talking to him in a Q&A session but he's [TS]

  they're seeing stuff happen right uh so [TS]

  I think you know the number of [TS]

  interviews it's seen I'll bet that's as [TS]

  many as they could get he get on his [TS]

  schedule and and you know I don't know [TS]

  if he was doing this as a full-time job [TS]

  Isaacson was doing his full-time job so [TS]

  maybe he had other things to do too uh [TS]

  you know I bet when Robert kara was [TS]

  riding the power broker I don't know if [TS]

  he was doing other things too I don't [TS]

  know how many years it took but like you [TS]

  know you tried to get as many interviews [TS]

  as you possibly can if you can't get him [TS]

  with the guy you talk with the other [TS]

  people so I don't I don't you know what [TS]

  I'm really contrasting the book with [TS]

  it's not not saying that he didn't do [TS]

  enough interviews or just that like I [TS]

  guess he he squandered his time in those [TS]

  interviews because it or overestimated I [TS]

  don't know it seems like he with 40 [TS]

  interviews worth of material he came up [TS]

  with a book that was such a pale shadow [TS]

  of a thing that only had five interviews [TS]

  with the subject an adversarial chub [TS]

  ejected that what what the power broker [TS]

  kind of shows is that you can make a [TS]

  great biography with minimal access to [TS]

  the guy but having some access to the [TS]

  guy is better than none at all and the [TS]

  reason I had even higher standards to [TS]

  the jobs bio is because I think jobs [TS]

  isn't more important figure in history [TS]

  than Robert Moses and you had unlimited [TS]

  access to it so it should have been just [TS]

  been a bonanza right because you had [TS]

  unlimited access to the other non [TS]

  subject people as friends also [TS]

  workers you know the people most of them [TS]

  are still alive yeah and they're not [TS]

  stopping you from talking to them you [TS]

  know we do the legwork and get them and [TS]

  on top of that you have basically [TS]

  unlimited access to jobs limited only by [TS]

  your schedules together it's not like [TS]

  he's refusing to talk to you and stuff [TS]

  like that [TS]

  so yeah I don't think it was a count [TS]

  thing so on to the unto the next section [TS]

  in my tale on that now people are [TS]

  thinking oh I want here part two where [TS]

  you just complain about the books more [TS]

  maybe I kind of just did that a little [TS]

  bit but mostly when I read off those [TS]

  headings this I'm gonna be talking about [TS]

  the content of the book finally you know [TS]

  those headings that I read last week [TS]

  we're about things that were in the book [TS]

  so this is going to be more talking [TS]

  hopefully more talking about jobs [TS]

  himself and less talking about the [TS]

  author and the whole process of writing [TS]

  because there was new information in [TS]

  this book as I said he was the only guy [TS]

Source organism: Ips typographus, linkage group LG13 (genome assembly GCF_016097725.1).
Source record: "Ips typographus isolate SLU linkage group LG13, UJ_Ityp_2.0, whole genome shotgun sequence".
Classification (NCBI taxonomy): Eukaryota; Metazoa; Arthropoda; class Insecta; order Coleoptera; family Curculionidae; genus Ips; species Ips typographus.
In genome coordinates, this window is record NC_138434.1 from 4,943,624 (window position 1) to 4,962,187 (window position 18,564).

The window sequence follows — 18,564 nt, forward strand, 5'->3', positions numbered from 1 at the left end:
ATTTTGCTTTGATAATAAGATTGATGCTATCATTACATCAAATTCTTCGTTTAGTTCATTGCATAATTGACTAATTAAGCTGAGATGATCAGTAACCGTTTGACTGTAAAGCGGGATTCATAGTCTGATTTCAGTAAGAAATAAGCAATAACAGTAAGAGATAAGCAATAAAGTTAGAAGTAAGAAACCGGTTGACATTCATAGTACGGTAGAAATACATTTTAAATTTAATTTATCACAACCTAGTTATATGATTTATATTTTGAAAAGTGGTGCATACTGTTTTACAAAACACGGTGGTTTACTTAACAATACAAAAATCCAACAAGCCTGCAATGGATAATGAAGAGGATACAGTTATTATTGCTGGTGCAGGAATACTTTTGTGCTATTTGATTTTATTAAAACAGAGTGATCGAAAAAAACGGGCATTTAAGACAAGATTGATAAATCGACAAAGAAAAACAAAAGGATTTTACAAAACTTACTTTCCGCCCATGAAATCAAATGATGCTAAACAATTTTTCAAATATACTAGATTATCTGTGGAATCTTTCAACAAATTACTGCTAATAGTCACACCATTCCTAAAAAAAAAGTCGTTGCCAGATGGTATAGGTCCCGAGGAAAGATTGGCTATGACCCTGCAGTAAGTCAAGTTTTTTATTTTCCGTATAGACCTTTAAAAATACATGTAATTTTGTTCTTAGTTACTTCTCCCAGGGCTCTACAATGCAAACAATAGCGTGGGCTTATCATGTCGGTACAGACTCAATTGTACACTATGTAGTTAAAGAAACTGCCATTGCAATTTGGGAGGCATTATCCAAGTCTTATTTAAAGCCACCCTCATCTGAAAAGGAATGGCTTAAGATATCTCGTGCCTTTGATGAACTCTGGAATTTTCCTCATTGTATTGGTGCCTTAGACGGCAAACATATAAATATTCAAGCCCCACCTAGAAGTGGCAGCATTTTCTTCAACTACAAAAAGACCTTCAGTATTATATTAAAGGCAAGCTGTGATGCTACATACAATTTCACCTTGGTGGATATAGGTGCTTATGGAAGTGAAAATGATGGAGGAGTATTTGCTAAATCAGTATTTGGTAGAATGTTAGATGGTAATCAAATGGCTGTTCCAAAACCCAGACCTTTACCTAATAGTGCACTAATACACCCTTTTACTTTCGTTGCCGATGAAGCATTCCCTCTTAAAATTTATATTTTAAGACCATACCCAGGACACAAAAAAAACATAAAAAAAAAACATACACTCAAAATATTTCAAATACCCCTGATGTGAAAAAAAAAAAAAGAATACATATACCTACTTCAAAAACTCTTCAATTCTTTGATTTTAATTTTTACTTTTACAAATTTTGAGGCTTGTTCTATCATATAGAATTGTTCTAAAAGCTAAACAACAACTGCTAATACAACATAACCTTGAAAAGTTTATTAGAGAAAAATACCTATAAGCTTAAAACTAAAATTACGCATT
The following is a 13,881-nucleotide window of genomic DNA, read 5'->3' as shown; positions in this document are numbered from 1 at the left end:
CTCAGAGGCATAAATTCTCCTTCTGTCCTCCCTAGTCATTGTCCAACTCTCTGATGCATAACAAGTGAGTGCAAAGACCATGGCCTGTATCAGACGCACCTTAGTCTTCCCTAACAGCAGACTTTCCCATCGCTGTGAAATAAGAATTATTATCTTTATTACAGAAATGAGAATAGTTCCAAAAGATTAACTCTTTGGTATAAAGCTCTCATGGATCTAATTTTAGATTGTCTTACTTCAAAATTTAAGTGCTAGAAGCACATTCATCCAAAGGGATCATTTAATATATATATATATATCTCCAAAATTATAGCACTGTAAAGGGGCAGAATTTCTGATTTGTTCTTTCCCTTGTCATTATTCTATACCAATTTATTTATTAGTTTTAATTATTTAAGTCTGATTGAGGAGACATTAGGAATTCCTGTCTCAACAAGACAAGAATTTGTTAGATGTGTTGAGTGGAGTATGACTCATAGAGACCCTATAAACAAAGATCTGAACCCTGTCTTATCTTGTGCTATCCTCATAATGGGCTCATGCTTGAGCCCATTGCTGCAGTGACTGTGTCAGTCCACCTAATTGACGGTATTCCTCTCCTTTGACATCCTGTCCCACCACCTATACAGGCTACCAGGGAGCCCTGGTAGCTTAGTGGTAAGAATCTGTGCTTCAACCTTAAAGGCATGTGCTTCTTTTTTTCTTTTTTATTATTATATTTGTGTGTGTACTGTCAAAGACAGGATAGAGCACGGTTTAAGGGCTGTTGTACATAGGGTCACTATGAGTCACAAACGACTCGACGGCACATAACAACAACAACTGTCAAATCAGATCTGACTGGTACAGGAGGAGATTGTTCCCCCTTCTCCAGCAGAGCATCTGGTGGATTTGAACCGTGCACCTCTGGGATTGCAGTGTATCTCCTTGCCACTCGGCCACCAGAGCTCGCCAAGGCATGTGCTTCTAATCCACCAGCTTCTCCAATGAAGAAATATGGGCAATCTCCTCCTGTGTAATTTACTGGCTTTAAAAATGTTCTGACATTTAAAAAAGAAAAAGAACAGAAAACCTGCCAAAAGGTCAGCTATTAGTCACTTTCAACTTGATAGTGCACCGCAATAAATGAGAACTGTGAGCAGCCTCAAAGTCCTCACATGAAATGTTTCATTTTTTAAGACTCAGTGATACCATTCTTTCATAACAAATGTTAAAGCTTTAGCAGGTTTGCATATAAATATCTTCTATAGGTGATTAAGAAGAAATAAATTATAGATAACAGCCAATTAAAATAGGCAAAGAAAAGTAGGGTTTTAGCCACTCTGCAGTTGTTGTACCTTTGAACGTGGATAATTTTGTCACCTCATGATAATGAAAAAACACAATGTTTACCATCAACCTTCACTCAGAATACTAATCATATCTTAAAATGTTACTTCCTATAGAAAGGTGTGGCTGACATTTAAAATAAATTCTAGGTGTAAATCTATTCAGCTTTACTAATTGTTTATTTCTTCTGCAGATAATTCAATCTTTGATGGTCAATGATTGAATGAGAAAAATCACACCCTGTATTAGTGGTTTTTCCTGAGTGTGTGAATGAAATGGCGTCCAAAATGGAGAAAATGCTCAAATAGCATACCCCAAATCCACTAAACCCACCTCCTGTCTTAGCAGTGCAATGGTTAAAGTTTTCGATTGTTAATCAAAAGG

with access he got stuff that people [TS]

  didn't get because he's going when the [TS]

  jobs talk to the first section is a jobs [TS]

  the TV watcher this is something a lot [TS]

  of people wondered about like with the [TS]

  whole Apple TV thing and it's a hobby [TS]

  some people said well the reason Apple [TS]

  TVs think this big Steve Jobs doesn't [TS]

  watch TV because if you watch TV he [TS]

  wouldn't be able to tolerate this cruddy [TS]

  thing other people said the Apple TV [TS]

  exists because Steve Jobs must watch TV [TS]

  because he's annoyed by actual regular [TS]

  TV and you want something simpler and as [TS]

  far as he's concerned anything is better [TS]

  than that horrible you know existing TV [TS]

  system so there was stories in the book [TS]

  about that one was talking about when he [TS]

  was working at Apple it picks our full [TS]

  time and he was just kind of burning the [TS]

  candle at both ends and exhausting [TS]

  himself that he was said like when he [TS]

  came home from when he finally got home [TS]

  from work after working these two you [TS]

  know stressful jobs and commuting and [TS]

  everything all I could do was was plop [TS]

  down and watch a half an hour of TV and [TS]

  vegetate when he got home yeah he [TS]

  couldn't even talk yeah which is like [TS]

  you know you think all Steve Jobs he [TS]

  only does things that are like an [TS]

  enriching artful and he would never you [TS]

  know you would never have a television [TS]

  in his house and now he's just like us [TS]

  he you come home you tired you can't [TS]

  think you just you just want to plop [TS]

  down from TV and vegetate who knows what [TS]

  he's watching maybe watching Jersey [TS]

  Shore for all we know like people are [TS]

  people right right but this again the [TS]

  anti deification of jobs one of the [TS]

  things that if people had never read [TS]

  another book about Steve Jobs you might [TS]

  have been shocked by all of the the [TS]

  human qualities of them but most of the [TS]

  books of Steve Jobs get into that like [TS]

  you know well you might love Steve Jobs [TS]

  if he's really a jerk [TS]

  that's the big theme but this one also [TS]

  got into like you know he's not a super [TS]